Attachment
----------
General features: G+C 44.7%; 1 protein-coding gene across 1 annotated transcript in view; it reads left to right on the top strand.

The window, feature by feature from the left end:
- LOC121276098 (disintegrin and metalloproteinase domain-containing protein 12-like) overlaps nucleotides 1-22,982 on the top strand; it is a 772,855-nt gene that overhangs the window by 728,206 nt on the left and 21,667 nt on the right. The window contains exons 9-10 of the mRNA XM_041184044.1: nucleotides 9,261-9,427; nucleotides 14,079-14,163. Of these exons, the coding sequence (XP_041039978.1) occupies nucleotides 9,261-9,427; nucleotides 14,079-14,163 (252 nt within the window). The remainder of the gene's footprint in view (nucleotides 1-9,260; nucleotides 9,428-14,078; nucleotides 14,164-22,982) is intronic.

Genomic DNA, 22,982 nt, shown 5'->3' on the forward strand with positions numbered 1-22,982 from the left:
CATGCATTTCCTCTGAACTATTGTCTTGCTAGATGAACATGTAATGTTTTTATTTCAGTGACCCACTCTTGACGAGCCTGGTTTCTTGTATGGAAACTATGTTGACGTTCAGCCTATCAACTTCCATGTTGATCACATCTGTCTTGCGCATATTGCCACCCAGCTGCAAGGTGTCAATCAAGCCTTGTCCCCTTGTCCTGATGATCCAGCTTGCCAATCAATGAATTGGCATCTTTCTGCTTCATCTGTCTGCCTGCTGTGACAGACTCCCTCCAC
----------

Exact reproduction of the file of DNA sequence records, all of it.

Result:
General features: G+C 44.7%; 1 protein-coding gene across 1 annotated transcript in view; it reads left to right on the top strand.

The window, feature by feature from the left end:
- LOC121276098 (disintegrin and metalloproteinase domain-containing protein 12-like) overlaps nucleotides 1-22,982 on the top strand; it is a 772,855-nt gene that overhangs the window by 728,206 nt on the left and 21,667 nt on the right. The window contains exons 9-10 of the mRNA XM_041184044.1: nucleotides 9,261-9,427; nucleotides 14,079-14,163. Of these exons, the coding sequence (XP_041039978.1) occupies nucleotides 9,261-9,427; nucleotides 14,079-14,163 (252 nt within the window). The remainder of the gene's footprint in view (nucleotides 1-9,260; nucleotides 9,428-14,078; nucleotides 14,164-22,982) is intronic.

Genomic DNA, 22,982 nt, shown 5'->3' on the forward strand with positions numbered 1-22,982 from the left:
CATGCATTTCCTCTGAACTATTGTCTTGCTAGATGAACATGTAATGTTTTTATTTCAGTGACCCACTCTTGACGAGCCTGGTTTCTTGTATGGAAACTATGTTGACGTTCAGCCTATCAACTTCCATGTTGATCACATCTGTCTTGCGCATATTGCCACCCAGCTGCAAGGTGTCAATCAAGCCTTGTCCCCTTGTCCTGATGATCCAGCTTGCCAATCAATGAATTGGCATCTTTCTGCTTCATCTGTCTGCCTGCTGTGACAGACTCCCTCCAC